I’m currently on a three-week trip in South Africa and have been learning a lot about the local flora and fauna, including some animals that could kill a human in an instant (lions…leopards) and about others that are just plain fascinating or oddly cute (ostrich and warthogs).

While in Kruger National Park, we encountered two troops of baboons, and now in Cape Town, I’ve heard plenty of baboon stories and seen baboon warning signs at all of the local trailheads. I wanted to share a few photos from our Kruger baboon encounters and also share a link to the article I wrote about surviving baboon encounters on the About.com Survival Skills site (more info below).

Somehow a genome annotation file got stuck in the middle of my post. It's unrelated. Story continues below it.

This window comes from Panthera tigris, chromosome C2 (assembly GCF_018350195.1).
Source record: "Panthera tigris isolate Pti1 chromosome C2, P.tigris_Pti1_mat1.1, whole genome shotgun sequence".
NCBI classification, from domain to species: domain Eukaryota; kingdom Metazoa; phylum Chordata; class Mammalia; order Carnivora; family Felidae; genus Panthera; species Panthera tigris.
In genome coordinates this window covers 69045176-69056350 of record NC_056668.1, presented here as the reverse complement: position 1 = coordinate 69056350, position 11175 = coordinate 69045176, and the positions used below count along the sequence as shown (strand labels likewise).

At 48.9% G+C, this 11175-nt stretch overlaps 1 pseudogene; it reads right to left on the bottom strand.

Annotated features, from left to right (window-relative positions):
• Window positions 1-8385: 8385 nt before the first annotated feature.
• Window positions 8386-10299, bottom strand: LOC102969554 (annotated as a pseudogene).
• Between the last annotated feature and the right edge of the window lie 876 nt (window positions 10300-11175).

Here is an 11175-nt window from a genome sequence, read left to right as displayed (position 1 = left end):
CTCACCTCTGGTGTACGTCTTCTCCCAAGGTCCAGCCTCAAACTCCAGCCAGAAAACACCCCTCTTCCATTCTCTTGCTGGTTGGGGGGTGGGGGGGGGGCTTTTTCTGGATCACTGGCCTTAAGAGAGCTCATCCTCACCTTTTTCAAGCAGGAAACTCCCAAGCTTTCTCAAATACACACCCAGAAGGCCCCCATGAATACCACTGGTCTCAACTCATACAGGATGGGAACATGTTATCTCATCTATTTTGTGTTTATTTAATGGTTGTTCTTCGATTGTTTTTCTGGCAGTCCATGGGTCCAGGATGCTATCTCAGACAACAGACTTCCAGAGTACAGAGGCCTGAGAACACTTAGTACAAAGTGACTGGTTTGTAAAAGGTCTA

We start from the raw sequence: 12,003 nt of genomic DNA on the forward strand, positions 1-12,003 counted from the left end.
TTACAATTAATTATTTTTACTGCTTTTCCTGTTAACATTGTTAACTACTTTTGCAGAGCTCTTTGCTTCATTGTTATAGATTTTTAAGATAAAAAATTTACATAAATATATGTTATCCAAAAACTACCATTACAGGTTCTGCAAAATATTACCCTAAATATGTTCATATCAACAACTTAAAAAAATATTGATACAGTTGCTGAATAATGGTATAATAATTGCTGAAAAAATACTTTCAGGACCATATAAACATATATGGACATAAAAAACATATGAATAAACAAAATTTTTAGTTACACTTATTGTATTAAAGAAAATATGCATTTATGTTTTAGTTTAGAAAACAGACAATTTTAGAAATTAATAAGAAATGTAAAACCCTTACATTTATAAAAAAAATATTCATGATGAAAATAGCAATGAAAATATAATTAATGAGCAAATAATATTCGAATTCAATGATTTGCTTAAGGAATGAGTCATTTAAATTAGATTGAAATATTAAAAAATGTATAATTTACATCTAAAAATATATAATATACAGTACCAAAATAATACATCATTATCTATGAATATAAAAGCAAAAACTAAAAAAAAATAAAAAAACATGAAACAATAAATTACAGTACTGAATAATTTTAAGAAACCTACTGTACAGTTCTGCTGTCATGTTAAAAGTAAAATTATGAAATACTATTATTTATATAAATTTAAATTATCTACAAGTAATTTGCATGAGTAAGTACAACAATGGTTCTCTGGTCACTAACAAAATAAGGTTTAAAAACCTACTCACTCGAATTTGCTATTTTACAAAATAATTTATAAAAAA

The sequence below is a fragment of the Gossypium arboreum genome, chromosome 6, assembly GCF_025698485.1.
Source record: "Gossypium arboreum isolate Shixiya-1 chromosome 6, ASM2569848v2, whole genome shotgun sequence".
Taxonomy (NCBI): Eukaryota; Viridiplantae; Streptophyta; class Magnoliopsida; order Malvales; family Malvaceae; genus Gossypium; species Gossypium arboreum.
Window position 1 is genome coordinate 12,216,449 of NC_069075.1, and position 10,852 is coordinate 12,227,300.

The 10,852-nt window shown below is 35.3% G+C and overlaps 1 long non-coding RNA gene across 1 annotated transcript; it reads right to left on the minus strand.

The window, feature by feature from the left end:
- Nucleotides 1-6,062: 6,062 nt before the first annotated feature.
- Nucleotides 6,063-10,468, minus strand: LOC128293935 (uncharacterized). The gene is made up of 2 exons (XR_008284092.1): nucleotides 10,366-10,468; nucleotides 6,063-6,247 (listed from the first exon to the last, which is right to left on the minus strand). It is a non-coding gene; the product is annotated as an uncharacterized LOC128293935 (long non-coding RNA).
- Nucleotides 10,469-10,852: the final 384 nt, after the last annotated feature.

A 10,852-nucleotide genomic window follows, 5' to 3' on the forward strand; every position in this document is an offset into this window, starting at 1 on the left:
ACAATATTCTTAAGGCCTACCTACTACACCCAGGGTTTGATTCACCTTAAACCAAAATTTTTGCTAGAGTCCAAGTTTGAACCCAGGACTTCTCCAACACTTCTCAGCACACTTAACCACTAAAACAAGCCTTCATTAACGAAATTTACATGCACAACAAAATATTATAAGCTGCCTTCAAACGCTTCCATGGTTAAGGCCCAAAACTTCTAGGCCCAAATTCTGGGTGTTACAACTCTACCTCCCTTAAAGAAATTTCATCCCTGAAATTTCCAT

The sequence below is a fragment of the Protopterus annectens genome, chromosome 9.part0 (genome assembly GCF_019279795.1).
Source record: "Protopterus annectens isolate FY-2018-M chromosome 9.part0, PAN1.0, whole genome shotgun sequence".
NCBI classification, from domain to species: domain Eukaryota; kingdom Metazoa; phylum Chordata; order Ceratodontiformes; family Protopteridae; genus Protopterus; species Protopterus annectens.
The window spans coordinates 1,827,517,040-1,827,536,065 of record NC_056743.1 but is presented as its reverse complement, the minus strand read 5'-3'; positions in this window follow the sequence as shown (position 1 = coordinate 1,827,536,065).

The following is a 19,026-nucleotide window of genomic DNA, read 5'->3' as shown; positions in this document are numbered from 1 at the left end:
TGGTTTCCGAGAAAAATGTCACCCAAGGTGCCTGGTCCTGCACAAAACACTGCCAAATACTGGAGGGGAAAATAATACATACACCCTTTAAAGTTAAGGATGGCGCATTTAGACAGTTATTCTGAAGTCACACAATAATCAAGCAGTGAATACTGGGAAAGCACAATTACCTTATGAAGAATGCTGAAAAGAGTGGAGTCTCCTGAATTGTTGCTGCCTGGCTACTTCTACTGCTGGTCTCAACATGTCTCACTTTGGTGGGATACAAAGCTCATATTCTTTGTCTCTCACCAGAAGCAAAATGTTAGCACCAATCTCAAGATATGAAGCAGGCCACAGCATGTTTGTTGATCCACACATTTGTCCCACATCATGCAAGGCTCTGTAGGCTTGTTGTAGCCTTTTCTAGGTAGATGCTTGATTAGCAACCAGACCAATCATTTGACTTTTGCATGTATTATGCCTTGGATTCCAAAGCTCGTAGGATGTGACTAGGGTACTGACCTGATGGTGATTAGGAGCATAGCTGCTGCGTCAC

First…photos:

baboon kruger 1

We encountered the above baboon troop while crossing a bridge in Kruger National Park on our drive from Berg-en-Dal to Lataba rest camp. There were a few big males leading the way across the bridge, and the whole show caused a brief traffic jam.

baboon kruger 2

The troop contained many large baboons…

baboon kruger 3

…and a few youngsters.

baboon kruger 4

We again saw our first signs of baboons further north when one scurried across the road in front of us. When we looked around, we started seeing them everywhere.

baboon kruger 5

In trees……and in the bush beside us.

baboon kruger 6

Of course, as it is when trying to view wild animals, we got a lot of butt shots as they tried to walk away.

Want to know more about hiking and baboon safety?
Read my article on the About.com Survival Skills website:
“How to Survive a Baboon Encounter”